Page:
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ARS Home » Southeast Area » Fort Pierce, Florida » U.S. Horticultural Research Laboratory » Citrus and Other Subtropical Products Research » Research » Publications at this Location » Publication #352005

Research Project: Quality, Shelf-life and Health Benefits for Fresh, Fresh-cut and Processed Products for Citrus and Other Tropical/Subtropical-grown Fruits and Vegetables

Location: Citrus and Other Subtropical Products Research

Title: Sensory quality of fresh-cut mango at the consumer level sampled through the year

item BRECHT, JEFFREY - University Of Florida
item Plotto, Anne
item Baldwin, Elizabeth - Liz
item Bai, Jinhe
item Jamir, Sierra
item CRISOSTO, CARLOS - University Of California
item CRISOSTO, GAYLE - University Of California

Submitted to: Proceedings of Florida State Horticultural Society
Publication Type: Proceedings
Publication Acceptance Date: 4/5/2018
Publication Date: 12/30/2017
Citation: Brecht, J.K., Plotto, A., Baldwin, E.A., Bai, J., Jamir, S.M., Crisosto, C., Crisosto, G. 2017. Sensory quality of fresh-cut mango at the consumer level sampled through the year. Proceedings of Florida State Horticultural Society. 130:158-164.

Interpretive Summary: Mango fruit are growing in popularity in the United States and likewise fresh-cut fruit products. Since some consumers are not well acquainted with mango, the fresh-cut mango product is a good introduction to this delicious fruit. This study conducted a survey of fresh-cut mango products for several varieties from several stores in two locations in Florida and one in California over the year to monitor the quality of the product. The research found that the fresh-cut product is sourced as mango fruit from different countries during the year and is prepared from less than optimally ripened mango since the less mature fruit were easier to cut and had the required shelf life. This led to less than optimal quality of the fresh-cut product. Future work will test whether a riper mango stage can result in a fresh-cut product with adequate shelf life and quality with the help of surface treatments or edible coatings, and modified atmosphere packaging.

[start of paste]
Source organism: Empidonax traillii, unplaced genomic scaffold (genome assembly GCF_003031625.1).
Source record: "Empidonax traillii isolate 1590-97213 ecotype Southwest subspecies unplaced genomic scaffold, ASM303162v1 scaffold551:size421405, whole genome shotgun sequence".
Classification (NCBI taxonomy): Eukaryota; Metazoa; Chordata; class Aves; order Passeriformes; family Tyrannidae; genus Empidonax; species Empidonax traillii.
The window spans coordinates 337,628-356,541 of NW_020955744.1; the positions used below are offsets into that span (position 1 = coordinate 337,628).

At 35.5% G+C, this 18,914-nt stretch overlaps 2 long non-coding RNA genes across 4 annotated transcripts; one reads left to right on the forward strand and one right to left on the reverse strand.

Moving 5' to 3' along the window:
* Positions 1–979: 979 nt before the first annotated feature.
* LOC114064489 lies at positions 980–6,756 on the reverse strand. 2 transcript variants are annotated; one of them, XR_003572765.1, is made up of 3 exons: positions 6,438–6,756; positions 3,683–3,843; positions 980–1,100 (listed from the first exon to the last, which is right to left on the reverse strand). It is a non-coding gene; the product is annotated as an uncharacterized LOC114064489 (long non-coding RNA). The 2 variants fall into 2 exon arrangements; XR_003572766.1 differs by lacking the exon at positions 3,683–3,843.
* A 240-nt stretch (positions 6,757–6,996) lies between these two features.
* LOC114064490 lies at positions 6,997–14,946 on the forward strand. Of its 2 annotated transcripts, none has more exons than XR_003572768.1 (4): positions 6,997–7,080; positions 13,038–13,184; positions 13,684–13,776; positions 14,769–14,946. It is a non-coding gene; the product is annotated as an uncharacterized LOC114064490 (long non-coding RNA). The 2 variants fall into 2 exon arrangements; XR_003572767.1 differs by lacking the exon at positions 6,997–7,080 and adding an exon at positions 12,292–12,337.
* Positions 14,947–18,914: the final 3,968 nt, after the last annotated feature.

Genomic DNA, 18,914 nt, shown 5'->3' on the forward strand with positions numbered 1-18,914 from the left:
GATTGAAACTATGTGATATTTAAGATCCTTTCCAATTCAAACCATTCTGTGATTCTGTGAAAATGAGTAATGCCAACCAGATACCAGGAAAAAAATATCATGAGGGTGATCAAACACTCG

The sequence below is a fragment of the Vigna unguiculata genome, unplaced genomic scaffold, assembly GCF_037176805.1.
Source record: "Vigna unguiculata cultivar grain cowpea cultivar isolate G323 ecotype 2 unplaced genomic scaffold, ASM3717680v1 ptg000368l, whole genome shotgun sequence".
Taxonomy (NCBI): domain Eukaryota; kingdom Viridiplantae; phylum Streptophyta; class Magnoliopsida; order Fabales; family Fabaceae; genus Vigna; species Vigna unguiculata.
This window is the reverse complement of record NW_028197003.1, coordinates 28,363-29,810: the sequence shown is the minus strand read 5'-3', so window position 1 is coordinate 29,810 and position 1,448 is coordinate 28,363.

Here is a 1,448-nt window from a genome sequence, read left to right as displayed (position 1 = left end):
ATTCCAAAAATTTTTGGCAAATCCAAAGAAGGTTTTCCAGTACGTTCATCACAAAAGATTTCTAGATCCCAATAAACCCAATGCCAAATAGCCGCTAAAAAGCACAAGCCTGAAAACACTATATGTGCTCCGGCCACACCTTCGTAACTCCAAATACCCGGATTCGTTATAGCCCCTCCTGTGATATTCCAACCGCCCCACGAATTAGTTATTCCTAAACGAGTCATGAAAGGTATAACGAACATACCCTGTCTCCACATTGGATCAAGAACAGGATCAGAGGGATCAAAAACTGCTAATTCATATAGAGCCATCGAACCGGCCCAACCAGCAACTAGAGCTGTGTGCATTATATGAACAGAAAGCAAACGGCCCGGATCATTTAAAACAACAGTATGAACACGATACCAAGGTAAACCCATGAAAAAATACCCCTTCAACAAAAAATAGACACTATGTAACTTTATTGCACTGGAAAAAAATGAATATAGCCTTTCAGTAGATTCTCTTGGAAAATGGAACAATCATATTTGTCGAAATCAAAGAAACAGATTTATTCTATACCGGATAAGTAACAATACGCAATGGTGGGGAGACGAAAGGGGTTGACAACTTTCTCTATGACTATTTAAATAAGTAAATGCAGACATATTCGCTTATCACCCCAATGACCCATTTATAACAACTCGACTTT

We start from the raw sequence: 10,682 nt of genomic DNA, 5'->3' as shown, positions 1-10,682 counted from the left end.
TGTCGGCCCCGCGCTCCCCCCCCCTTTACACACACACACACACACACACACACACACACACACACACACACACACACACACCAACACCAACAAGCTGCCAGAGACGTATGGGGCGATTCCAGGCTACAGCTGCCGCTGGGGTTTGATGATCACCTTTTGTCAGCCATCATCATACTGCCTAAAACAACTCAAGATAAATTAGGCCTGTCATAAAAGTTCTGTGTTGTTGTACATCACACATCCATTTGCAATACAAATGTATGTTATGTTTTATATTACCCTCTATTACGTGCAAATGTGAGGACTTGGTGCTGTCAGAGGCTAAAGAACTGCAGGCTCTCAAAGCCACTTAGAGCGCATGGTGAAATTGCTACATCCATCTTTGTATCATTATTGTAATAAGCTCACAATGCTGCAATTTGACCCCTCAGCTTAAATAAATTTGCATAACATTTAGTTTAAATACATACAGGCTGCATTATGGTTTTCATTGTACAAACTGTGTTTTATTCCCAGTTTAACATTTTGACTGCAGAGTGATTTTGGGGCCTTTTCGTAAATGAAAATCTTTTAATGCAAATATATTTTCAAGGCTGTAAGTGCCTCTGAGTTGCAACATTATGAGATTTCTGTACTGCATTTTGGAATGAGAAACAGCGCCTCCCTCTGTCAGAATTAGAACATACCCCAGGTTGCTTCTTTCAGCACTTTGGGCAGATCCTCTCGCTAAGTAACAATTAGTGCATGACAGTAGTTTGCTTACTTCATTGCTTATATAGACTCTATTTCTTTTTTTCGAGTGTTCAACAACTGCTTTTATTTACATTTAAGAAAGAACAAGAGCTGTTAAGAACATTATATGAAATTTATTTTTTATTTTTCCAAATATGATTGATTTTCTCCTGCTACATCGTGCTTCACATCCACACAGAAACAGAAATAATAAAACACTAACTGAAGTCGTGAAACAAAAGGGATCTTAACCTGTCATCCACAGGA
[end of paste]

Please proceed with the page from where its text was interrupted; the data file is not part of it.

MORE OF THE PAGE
Technical Abstract: The purpose of this project was to survey the quality and condition of fresh-cut mangos available to consumers throughout the annual sequence of imports from different countries, and to learn about fresh-cut mango processing practices, identifying the reasons for both good and poor quality. Three labs, located in northern and southern Florida and in northern California purchased retail samples from nine individual stores owned by six retail chains throughout one year, measuring physical and compositional quality factors and conducting taste panels. Processor facilities supplying the stores were visited to document how fresh-cut mangos are being processed and handled. The overall objective of this project was to gain information that would enable future investigation of postharvest technologies and handling practices to maintain and improve the quality of fresh-cut mangos. We found that fresh-cut mango quality was variable, but mostly mediocre, with the total of sensory scores averaging around 30 on a scale with 20 as the lowest possible total score and 49 the highest. This was due to most fruit being processed when unripe. The product was mostly pale yellow (L*: 75 to 80, hue: 85 to 95, chroma: 45 to 60), with variable soluble solids content (SSC; 10 to 15%), titratable acidity (TA; 0.5 to 1.5%) and SSC/TA ratio (10 to 30). Most packaging used did not allow gas exchange, resulting in almost zero O2 and 30 to 50% CO2 at retail, but evidence of fermentative metabolism or tissue injury (off-odors) was not detected. Expected seasonal (import country) quality variations did not occur, apparently because processors are specifying partially ripe fruit, even when more advanced fruit were available. Processors reported that they use partially ripe fruit because they are easier to peel and cut, and because their customers don’t demand riper product.